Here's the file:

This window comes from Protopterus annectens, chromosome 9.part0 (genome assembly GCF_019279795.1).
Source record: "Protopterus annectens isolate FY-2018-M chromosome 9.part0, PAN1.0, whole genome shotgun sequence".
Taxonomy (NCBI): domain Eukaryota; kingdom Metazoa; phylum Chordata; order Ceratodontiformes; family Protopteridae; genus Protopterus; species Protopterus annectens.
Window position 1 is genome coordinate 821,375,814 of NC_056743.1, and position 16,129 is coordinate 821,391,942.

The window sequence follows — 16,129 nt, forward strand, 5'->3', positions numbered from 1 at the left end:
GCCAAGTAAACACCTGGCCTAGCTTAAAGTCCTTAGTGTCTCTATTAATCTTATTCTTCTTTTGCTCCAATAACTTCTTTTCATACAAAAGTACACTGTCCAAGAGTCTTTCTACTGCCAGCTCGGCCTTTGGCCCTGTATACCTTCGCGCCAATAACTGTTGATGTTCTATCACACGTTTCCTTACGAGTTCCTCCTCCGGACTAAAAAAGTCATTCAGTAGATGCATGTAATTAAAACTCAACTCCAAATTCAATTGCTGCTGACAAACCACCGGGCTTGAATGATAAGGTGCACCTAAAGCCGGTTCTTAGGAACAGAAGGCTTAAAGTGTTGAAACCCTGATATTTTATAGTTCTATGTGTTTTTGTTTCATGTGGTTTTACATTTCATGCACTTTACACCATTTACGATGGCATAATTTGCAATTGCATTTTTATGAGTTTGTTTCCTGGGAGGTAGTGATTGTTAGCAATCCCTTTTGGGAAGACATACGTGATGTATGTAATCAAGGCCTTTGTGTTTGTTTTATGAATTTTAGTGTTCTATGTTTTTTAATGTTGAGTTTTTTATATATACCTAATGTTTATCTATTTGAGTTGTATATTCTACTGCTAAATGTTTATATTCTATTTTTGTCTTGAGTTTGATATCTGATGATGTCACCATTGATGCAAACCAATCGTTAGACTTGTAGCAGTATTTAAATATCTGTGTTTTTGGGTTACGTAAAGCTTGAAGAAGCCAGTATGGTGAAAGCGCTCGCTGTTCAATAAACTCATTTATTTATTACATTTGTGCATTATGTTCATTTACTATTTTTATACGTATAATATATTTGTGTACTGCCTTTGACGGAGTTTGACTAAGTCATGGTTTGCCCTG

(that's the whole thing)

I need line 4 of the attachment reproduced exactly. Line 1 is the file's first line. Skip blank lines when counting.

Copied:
Window position 1 is genome coordinate 821,375,814 of NC_056743.1, and position 16,129 is coordinate 821,391,942.